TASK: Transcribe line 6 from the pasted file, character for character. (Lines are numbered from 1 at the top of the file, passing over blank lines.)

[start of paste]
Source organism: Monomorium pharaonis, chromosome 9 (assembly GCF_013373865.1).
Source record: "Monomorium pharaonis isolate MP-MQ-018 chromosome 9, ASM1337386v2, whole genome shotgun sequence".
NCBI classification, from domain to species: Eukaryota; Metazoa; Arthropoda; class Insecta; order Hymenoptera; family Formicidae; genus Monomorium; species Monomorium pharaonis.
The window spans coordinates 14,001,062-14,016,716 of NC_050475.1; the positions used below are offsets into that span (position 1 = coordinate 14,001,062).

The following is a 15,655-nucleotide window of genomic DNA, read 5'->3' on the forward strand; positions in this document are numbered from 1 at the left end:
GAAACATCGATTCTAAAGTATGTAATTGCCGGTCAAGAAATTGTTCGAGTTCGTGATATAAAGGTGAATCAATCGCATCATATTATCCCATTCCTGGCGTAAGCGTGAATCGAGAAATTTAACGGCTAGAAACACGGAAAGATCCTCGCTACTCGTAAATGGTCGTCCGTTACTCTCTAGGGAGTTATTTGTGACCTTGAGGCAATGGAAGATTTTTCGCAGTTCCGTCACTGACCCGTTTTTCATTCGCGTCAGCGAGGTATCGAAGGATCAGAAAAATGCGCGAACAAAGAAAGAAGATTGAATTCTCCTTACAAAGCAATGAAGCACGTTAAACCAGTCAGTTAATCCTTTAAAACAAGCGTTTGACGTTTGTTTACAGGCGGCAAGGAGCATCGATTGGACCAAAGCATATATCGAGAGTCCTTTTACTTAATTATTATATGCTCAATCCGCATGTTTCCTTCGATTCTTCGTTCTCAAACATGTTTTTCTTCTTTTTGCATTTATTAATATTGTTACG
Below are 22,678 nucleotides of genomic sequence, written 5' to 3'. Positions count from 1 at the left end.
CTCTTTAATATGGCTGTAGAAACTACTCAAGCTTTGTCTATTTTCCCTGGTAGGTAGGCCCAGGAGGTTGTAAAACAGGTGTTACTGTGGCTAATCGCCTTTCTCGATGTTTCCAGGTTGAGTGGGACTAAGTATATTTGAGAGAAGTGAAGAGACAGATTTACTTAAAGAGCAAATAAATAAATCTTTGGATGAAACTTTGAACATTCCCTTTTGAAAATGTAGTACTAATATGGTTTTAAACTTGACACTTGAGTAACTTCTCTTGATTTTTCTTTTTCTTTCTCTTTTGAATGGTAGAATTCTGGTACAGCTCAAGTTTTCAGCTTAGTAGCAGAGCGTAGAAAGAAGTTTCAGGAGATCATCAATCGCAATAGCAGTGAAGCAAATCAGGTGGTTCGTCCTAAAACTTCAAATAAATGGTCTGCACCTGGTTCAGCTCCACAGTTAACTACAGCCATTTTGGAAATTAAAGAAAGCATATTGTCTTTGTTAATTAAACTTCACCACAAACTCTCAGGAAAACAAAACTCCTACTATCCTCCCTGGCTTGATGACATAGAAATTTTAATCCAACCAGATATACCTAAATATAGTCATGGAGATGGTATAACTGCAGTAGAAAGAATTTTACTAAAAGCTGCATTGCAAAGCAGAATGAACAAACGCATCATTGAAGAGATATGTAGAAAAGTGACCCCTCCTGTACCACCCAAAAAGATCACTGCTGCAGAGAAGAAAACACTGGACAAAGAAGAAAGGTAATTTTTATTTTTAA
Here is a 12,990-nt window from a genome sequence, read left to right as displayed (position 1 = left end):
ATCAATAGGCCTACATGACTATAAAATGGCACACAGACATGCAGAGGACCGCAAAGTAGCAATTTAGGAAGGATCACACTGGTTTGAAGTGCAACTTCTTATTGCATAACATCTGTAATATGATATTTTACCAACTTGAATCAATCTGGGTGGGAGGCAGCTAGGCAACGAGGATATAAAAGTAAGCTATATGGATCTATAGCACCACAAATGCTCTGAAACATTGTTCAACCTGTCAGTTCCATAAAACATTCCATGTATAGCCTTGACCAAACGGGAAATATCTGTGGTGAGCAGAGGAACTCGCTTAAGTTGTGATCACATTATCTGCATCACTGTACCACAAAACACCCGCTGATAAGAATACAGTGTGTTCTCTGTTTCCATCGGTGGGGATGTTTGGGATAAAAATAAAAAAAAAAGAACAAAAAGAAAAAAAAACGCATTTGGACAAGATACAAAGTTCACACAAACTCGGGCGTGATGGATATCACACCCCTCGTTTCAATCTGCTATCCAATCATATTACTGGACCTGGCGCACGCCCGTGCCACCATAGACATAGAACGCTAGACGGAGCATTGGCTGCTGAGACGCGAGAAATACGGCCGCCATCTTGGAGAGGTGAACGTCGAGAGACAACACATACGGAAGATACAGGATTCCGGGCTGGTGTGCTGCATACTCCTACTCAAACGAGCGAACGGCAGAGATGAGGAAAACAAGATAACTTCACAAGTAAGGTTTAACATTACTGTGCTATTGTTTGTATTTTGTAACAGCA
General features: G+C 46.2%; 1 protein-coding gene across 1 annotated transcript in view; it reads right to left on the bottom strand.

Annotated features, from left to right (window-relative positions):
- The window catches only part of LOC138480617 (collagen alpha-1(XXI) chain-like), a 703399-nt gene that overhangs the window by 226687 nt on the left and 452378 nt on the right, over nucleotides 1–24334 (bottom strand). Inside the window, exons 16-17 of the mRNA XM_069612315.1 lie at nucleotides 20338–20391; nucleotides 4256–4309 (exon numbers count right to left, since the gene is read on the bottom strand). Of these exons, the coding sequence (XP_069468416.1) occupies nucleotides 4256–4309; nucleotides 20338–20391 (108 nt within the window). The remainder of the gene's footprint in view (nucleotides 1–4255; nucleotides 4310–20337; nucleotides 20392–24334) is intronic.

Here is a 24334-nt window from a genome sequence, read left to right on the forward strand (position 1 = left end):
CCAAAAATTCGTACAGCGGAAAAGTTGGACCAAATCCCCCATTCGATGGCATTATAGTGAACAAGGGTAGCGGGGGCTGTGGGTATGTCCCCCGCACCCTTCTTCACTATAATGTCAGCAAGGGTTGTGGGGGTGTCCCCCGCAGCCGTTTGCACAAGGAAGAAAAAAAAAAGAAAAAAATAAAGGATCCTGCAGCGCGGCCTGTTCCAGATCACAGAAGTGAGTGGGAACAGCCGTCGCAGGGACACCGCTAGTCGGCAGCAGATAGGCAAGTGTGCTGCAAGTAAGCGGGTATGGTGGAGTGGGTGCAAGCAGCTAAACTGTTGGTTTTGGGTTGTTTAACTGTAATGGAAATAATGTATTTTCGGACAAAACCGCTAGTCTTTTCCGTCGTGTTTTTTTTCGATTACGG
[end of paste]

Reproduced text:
GAAACATCGATTCTAAAGTATGTAATTGCCGGTCAAGAAATTGTTCGAGTTCGTGATATAAAGGTGAATCAATCGCATCATATTATCCCATTCCTGGCGTAAGCGTGAATCGAGAAATTTAACGGCTAGAAACACGGAAAGATCCTCGCTACTCGTAAATGGTCGTCCGTTACTCTCTAGGGAGTTATTTGTGACCTTGAGGCAATGGAAGATTTTTCGCAGTTCCGTCACTGACCCGTTTTTCATTCGCGTCAGCGAGGTATCGAAGGATCAGAAAAATGCGCGAACAAAGAAAGAAGATTGAATTCTCCTTACAAAGCAATGAAGCACGTTAAACCAGTCAGTTAATCCTTTAAAACAAGCGTTTGACGTTTGTTTACAGGCGGCAAGGAGCATCGATTGGACCAAAGCATATATCGAGAGTCCTTTTACTTAATTATTATATGCTCAATCCGCATGTTTCCTTCGATTCTTCGTTCTCAAACATGTTTTTCTTCTTTTTGCATTTATTAATATTGTTACG